A hand up, not a handout – harnessing enterprise to rebuild communities from the bottom up

By Seb Elsworth MBE, CEO, Access

The voluntary sector has shown itself to be resilient but the past few years, not least the challenges posed by the Covid pandemic, soaring inflation and a cost-of-living crisis, continue to test that resilience to the limit.

Too often civil society is seen as a safety net or a last resort, there in times of crisis but rarely thought of beyond that. As this timely report rightly states, there is an urgent need for joined-up thinking – bringing together the civil service and civil society leadership, alongside high-level political buy-in from right across government. As the report states, a country in which a greater proportion of society’s problems are stopped before they start, with civil society better able to focus on prevention than on crisis, is a far more resilient one.

Social investment has a key part to play in this: providing access to capital for charities and social enterprises and enabling them to expand their work, multiplying their social impact. Their beneficiaries include those most at risk from the cost-of-living crisis; those providing warm spaces or food packages to vulnerable people, those tackling youth unemployment or reoffending rates, to others providing crucial debt and advice services and mental health support.

In 2012, the government provided a portion of dormant assets funding to distribute to good causes via social investment. Since then, £425 million in dormant assets has been invested, reaching thousands of organisations which have used the capital to grow their impact, scale their operations and reach more people. It is highly leveraged, with each £1 of dormant assets having unlocked another £5 from other investors, so that total capital provided to charities and social enterprises over the decade is more than £2.8 billion. Most of this investment – 65% – has gone into the most deprived parts of the country.

It is these kinds of investments – initial funding leveraged to secure high-impact investment from the private sector – which will help deliver the kind of change the Law Family Commission’s report is calling for. The opportunity is immense, and the Government can start making a difference in this area right away. The consultation on how the next wave of dormant assets should be allocated has closed, with an announcement expected soon, unlocking around £740m worth of new funding for England.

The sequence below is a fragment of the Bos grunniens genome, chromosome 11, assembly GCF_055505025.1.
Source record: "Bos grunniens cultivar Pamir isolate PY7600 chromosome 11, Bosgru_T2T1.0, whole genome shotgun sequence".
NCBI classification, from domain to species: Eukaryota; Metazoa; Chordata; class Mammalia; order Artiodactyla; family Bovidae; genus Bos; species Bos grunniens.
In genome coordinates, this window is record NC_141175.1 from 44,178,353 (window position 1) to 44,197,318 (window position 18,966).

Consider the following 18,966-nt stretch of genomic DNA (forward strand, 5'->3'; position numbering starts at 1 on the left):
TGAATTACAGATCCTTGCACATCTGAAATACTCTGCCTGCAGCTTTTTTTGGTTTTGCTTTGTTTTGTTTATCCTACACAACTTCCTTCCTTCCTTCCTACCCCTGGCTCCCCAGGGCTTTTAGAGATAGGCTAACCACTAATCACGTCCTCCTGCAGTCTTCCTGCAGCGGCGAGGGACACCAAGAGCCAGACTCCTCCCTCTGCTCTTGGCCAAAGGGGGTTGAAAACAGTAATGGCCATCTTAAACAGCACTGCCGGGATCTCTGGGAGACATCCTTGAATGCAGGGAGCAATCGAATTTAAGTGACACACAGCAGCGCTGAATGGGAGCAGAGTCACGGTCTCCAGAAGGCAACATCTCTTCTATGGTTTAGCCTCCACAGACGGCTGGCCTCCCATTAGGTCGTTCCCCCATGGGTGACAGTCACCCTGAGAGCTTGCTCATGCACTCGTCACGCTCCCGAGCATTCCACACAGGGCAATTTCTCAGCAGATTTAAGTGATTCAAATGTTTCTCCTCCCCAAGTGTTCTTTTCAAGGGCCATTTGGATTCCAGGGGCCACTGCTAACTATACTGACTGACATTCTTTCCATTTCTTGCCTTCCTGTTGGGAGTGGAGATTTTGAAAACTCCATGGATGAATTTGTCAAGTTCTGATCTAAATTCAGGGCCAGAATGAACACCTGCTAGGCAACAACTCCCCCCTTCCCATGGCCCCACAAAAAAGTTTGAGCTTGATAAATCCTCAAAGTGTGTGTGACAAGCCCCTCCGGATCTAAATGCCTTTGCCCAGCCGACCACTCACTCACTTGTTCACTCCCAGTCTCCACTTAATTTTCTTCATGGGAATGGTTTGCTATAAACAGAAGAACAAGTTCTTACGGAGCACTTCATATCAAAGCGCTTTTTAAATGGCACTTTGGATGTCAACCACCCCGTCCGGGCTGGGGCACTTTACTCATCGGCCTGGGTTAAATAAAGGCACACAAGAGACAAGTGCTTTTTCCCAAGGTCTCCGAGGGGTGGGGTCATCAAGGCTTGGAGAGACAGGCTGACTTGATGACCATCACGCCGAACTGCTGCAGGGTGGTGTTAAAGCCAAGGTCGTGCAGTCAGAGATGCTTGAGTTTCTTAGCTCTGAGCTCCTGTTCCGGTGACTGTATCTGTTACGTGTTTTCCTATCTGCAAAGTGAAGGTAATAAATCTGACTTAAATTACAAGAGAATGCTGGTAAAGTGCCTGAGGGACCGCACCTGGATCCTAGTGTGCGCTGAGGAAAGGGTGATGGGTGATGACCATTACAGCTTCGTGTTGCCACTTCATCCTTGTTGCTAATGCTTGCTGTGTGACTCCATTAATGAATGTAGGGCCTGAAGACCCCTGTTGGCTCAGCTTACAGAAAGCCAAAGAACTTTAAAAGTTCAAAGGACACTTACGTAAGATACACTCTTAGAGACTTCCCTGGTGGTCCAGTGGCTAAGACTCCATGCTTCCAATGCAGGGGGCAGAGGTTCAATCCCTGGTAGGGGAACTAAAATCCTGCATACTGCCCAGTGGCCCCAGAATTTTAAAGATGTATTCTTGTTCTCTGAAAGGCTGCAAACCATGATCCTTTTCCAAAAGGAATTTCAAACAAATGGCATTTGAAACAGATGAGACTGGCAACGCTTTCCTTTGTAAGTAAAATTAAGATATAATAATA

The Community Enterprise Growth Plan

In seeking to harness the full potential of this funding, a group of leading social enterprise, voluntary sector and social investment organisations have mapped out the Community Enterprise Growth Plan – a plan warmly welcomed in the Law Family Commission’s report.

This plan would use new Dormant Assets to deliver three types of proven interventions:

  1. Extending the availability of small, flexible affordable loans to smaller community enterprises through blended finance – this is using a mixture of grants and loans which has proved highly effective particularly for enterprises in the most deprived communities. This would be targeted at places and communities that have not benefited from this type of investment in the past.
  2. Investing in non-profit community lenders in underserved areas to enable them to lend to the vital micro-businesses and community enterprises that struggle to access lending from mainstream banking.
  3. Providing tailored business support including advice to start-ups and incentives like match trading initiatives to encourage small enterprises to grow in more challenging areas.

The Plan would be delivered by a group of leading community enterprise, charity and social investment organisations that have come together to create it. Together we have over 10 years track record of successfully using dormant assets to invest in community enterprises.

Our combined experience will mean the government will be able to start making a difference from day 1 while it undertakes the vital additional work called for by the Law Family Commission Report: driving regulatory reform, using its convening power and leveraging its data to ensure that a meaningful majority of grant-makers make more long-term, flexible financing available more simply to the sector.

There is no silver bullet to fix the challenges facing the UK but approaches like those outlined in the Community Enterprise Growth Plan, and the Law Family Commission’s report, will help deliver a society more resilient to the challenges of the future, and better able to recover from any crises which await us. As the report notes, the need for civil society’s full potential to be unleashed has never been bigger.

This piece was written in response to the publication of the report ‘Unleashing the power of civil society’